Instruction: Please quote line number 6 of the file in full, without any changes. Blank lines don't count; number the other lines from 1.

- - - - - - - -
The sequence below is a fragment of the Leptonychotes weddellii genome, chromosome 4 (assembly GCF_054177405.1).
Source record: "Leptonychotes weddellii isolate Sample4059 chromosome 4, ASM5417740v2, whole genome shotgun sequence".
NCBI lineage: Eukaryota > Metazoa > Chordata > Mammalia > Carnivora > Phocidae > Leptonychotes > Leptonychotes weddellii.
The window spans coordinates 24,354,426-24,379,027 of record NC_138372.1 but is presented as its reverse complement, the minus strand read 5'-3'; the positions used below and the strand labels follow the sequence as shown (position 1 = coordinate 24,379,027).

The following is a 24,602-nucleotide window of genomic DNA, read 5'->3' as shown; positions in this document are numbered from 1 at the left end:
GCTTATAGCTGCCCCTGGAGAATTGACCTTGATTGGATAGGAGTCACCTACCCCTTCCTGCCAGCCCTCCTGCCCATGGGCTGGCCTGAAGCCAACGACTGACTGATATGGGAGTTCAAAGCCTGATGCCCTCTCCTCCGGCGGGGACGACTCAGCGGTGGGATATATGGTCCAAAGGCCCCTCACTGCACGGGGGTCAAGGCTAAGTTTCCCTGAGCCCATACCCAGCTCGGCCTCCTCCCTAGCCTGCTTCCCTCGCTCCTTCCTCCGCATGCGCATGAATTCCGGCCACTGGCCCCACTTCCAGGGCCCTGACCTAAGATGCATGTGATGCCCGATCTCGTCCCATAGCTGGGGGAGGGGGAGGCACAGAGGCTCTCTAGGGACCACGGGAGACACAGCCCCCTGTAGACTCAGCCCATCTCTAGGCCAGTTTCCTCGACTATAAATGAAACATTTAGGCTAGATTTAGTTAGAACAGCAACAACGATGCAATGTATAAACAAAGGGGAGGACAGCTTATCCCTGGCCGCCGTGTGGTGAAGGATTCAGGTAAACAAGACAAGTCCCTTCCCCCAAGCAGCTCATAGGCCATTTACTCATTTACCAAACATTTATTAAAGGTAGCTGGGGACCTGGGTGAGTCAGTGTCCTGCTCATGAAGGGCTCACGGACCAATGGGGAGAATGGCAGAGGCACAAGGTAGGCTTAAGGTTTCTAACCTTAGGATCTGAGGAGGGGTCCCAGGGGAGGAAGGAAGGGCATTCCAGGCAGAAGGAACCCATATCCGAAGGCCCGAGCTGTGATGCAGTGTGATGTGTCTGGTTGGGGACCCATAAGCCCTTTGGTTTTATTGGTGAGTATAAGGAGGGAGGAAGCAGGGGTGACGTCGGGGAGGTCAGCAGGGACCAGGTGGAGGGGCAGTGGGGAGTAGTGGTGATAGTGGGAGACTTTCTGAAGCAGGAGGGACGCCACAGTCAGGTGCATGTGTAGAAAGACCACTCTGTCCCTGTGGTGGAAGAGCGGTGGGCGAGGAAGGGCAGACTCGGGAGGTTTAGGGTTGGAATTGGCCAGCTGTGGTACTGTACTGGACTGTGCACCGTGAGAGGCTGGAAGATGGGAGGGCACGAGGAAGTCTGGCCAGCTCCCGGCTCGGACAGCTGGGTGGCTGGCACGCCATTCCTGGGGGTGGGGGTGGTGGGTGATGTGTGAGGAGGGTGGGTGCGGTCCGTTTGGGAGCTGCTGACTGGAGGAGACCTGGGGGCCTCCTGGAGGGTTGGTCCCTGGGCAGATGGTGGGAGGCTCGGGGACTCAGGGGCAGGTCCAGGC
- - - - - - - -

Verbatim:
GCTTATAGCTGCCCCTGGAGAATTGACCTTGATTGGATAGGAGTCACCTACCCCTTCCTGCCAGCCCTCCTGCCCATGGGCTGGCCTGAAGCCAACGACTGACTGATATGGGAGTTCAAAGCCTGATGCCCTCTCCTCCGGCGGGGACGACTCAGCGGTGGGATATATGGTCCAAAGGCCCCTCACTGCACGGGGGTCAAGGCTAAGTTTCCCTGAGCCCATACCCAGCTCGGCCTCCTCCCTAGCCTGCTTCCCTCGCTCCTTCCTCCGCATGCGCATGAATTCCGGCCACTGGCCCCACTTCCAGGGCCCTGACCTAAGATGCATGTGATGCCCGATCTCGTCCCATAGCTGGGGGAGGGGGAGGCACAGAGGCTCTCTAGGGACCACGGGAGACACAGCCCCCTGTAGACTCAGCCCATCTCTAGGCCAGTTTCCTCGACTATAAATGAAACATTTAGGCTAGATTTAGTTAGAACAGCAACAACGATGCAATGTATAAACAAAGGGGAGGACAGCTTATCCCTGGCCGCCGTGTGGTGAAGGATTCAGGTAAACAAGACAAGTCCCTTCCCCCAAGCAGCTCATAGGCCATTTACTCATTTACCAAACATTTATTAAAGGTAGCTGGGGACCTGGGTGAGTCAGTGTCCTGCTCATGAAGGGCTCACGGACCAATGGGGAGAATGGCAGAGGCACAAGGTAGGCTTAAGGTTTCTAACCTTAGGATCTGAGGAGGGGTCCCAGGGGAGGAAGGAAGGGCATTCCAGGCAGAAGGAACCCATATCCGAAGGCCCGAGCTGTGATGCAGTGTGATGTGTCTGGTTGGGGACCCATAAGCCCTTTGGTTTTATTGGTGAGTATAAGGAGGGAGGAAGCAGGGGTGACGTCGGGGAGGTCAGCAGGGACCAGGTGGAGGGGCAGTGGGGAGTAGTGGTGATAGTGGGAGACTTTCTGAAGCAGGAGGGACGCCACAGTCAGGTGCATGTGTAGAAAGACCACTCTGTCCCTGTGGTGGAAGAGCGGTGGGCGAGGAAGGGCAGACTCGGGAGGTTTAGGGTTGGAATTGGCCAGCTGTGGTACTGTACTGGACTGTGCACCGTGAGAGGCTGGAAGATGGGAGGGCACGAGGAAGTCTGGCCAGCTCCCGGCTCGGACAGCTGGGTGGCTGGCACGCCATTCCTGGGGGTGGGGGTGGTGGGTGATGTGTGAGGAGGGTGGGTGCGGTCCGTTTGGGAGCTGCTGACTGGAGGAGACCTGGGGGCCTCCTGGAGGGTTGGTCCCTGGGCAGATGGTGGGAGGCTCGGGGACTCAGGGGCAGGTCCAGGC